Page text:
'In the spring of 1995, Google's future co-founders first met at a social outing in San Francisco designed to welcome new applicants to Stanford's computer science doctoral program. That fall, Sergey Brin and Larry Page -- now Google's President and CEO respectively -- began their joint work on Stanford's Digital Library Project. Page, with web experience and a degree in electrical engineering, and Brin, with expertise in data mining and degrees in computer science and math, together created a data search algorithm, the technology that would become the heart of Google. After Google's lab inception, Brin and Page added their promising infant search engine to the Stanford website. As google.stanford.edu, first members of the Stanford community, then increasingly others, began to enjoy the upstart assistant and trust its ability to find what they wanted on the web.

Google soon overgrew the bounds of the lab of Page and Brin's principal investigator.'

Strangely enough Facebook is still free for its users

And why does it cost "billions of dollars" to find a new drug? The FDA.

No

Low hanging fruit, etc, etc

Tyler, you linked to this a couple days ago but please do a piece on price transparency in Medicare. Its about da** time they start acting like a market. Insurance is the top issue for the coming elections (see recent Bloomberg poll). Its one of the top reasons those red state teachers are striking. Wages don't go up but monthly premiums do. If we fix this, then Americans will care less about access to these new expensive drugs, just like they don't care if someone drives a Ferrari while they drive a pickup truck.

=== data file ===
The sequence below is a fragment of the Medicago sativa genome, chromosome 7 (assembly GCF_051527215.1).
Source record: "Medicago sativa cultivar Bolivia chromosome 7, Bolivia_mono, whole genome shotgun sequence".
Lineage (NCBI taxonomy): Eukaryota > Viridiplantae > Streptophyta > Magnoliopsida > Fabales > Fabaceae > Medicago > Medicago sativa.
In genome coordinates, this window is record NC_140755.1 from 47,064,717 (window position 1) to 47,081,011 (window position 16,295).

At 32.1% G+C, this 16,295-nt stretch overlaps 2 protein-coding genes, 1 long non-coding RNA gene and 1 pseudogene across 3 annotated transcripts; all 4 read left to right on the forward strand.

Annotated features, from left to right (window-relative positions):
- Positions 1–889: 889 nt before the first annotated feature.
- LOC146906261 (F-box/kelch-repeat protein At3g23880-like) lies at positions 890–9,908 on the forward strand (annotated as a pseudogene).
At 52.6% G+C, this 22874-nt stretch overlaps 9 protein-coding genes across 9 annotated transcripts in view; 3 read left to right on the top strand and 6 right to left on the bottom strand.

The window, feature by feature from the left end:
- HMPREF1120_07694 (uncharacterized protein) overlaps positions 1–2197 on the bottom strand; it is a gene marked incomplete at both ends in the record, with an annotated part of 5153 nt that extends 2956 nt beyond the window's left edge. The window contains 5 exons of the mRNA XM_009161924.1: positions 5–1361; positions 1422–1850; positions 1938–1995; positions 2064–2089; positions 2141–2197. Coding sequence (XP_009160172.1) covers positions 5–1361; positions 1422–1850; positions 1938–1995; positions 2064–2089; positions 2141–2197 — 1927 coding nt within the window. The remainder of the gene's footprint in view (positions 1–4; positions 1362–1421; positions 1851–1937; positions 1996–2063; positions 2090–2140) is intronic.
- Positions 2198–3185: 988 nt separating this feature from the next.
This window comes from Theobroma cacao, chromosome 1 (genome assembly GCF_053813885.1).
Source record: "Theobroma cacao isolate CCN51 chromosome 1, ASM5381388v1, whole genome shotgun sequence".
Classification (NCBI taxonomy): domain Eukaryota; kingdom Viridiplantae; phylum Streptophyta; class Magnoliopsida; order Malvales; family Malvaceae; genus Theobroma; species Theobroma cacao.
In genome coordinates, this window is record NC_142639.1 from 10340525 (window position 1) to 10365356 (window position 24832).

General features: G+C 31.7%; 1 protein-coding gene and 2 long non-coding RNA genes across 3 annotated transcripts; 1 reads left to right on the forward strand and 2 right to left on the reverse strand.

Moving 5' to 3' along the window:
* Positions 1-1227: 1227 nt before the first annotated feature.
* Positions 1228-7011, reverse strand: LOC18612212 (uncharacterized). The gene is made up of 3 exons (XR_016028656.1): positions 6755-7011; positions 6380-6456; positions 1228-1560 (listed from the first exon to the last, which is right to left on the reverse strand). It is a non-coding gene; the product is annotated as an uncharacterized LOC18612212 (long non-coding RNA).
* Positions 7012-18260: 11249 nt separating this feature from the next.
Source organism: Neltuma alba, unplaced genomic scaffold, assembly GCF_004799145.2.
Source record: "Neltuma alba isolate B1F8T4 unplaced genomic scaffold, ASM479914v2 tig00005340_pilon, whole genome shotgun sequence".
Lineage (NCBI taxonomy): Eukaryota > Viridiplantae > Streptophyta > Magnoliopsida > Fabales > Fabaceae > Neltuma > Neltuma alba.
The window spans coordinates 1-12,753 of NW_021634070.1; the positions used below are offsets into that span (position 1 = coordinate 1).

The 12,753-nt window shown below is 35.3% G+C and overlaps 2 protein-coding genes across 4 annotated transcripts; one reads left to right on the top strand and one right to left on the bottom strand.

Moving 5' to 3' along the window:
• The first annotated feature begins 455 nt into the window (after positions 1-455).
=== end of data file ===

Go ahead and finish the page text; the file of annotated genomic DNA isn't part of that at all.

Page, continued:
'To date, so much of the health care debate has been about whom to cover.'

Well, that has been answered in the U.S. with a resounding the fewer the better - 'The number of Americans without health insurance increased by about 3.2 million in the first year of Donald Trump's presidency, which featured a series of efforts to undercut the Obamacare law, a new survey finds.

A total of 12.2 percent of all adults now lack health insurance, an increase of 1.3 percentage points since the last quarter of 2016, according to the Gallup-Sharecare Well-Being Index.

The last quarter of 2017 saw no significant change in the uninsured rate, according to the survey.

But that spike in the uninsured rate over the course of 2017 is the biggest single-year increase measured since the survey started asking Americans about their health insurance status in 2008.' https://www.cnbc.com/2018/01/16/americans-without-health-insurance-up-more-than-3-million-under-trump.html

'successful futures are likely to be highly unequal futures'